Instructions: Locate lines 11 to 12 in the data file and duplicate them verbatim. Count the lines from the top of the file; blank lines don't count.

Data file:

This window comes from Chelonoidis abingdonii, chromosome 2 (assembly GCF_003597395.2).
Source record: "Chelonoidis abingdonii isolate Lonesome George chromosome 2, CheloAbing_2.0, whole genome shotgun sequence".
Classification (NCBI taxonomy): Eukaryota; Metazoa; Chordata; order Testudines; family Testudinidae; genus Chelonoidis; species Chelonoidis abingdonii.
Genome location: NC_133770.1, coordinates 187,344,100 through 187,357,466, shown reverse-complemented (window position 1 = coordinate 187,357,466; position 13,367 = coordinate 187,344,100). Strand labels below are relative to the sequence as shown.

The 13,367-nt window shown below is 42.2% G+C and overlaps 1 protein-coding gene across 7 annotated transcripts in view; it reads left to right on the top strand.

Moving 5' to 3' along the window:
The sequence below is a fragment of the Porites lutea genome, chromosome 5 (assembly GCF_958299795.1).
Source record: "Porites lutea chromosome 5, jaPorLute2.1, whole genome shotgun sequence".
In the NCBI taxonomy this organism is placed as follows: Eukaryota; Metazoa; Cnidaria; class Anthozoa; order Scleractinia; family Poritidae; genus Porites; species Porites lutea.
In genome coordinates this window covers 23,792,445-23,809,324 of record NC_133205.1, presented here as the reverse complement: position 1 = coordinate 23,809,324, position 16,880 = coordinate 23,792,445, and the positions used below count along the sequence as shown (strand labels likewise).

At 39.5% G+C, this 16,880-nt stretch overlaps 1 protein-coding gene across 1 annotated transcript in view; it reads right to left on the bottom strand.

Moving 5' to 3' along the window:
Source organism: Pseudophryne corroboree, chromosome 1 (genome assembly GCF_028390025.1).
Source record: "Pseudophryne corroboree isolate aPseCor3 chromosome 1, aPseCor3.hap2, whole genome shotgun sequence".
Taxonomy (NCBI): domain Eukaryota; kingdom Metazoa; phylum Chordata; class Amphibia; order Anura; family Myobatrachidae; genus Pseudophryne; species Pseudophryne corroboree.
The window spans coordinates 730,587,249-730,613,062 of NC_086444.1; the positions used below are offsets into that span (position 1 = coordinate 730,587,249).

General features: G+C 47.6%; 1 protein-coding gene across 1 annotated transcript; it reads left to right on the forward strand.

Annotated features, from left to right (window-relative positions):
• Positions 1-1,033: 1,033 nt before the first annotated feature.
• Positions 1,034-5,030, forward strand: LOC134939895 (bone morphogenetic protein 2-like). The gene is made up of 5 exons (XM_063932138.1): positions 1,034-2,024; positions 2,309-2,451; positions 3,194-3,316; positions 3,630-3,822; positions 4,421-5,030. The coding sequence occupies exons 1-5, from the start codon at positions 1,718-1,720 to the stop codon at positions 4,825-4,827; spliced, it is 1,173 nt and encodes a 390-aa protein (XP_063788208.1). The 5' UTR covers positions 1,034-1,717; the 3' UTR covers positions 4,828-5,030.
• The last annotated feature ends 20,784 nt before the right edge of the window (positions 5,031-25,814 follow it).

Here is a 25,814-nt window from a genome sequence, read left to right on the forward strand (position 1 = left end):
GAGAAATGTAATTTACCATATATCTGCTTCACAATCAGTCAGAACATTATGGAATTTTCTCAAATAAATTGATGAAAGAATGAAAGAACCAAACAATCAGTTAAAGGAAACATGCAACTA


At 39.5% G+C, this 16,880-nt stretch overlaps 1 protein-coding gene across 1 annotated transcript in view; it reads right to left on the bottom strand.

Moving 5' to 3' along the window: